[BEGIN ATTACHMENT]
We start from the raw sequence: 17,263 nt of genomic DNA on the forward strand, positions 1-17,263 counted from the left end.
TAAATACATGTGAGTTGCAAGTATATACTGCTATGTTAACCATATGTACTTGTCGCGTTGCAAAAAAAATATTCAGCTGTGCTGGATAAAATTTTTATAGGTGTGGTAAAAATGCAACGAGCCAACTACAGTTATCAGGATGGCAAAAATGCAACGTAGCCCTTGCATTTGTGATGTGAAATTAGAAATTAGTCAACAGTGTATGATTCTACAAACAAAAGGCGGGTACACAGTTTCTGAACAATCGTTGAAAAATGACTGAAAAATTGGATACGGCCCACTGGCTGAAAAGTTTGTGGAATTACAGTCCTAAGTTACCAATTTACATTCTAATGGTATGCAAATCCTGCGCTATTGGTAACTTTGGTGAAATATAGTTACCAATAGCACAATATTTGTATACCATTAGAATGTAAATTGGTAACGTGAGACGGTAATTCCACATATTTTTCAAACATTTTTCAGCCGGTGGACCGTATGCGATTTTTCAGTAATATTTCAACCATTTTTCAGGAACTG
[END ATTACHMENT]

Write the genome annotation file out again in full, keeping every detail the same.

We start from the raw sequence: 17,263 nt of genomic DNA on the forward strand, positions 1-17,263 counted from the left end.
TAAATACATGTGAGTTGCAAGTATATACTGCTATGTTAACCATATGTACTTGTCGCGTTGCAAAAAAAATATTCAGCTGTGCTGGATAAAATTTTTATAGGTGTGGTAAAAATGCAACGAGCCAACTACAGTTATCAGGATGGCAAAAATGCAACGTAGCCCTTGCATTTGTGATGTGAAATTAGAAATTAGTCAACAGTGTATGATTCTACAAACAAAAGGCGGGTACACAGTTTCTGAACAATCGTTGAAAAATGACTGAAAAATTGGATACGGCCCACTGGCTGAAAAGTTTGTGGAATTACAGTCCTAAGTTACCAATTTACATTCTAATGGTATGCAAATCCTGCGCTATTGGTAACTTTGGTGAAATATAGTTACCAATAGCACAATATTTGTATACCATTAGAATGTAAATTGGTAACGTGAGACGGTAATTCCACATATTTTTCAAACATTTTTCAGCCGGTGGACCGTATGCGATTTTTCAGTAATATTTCAACCATTTTTCAGGAACTG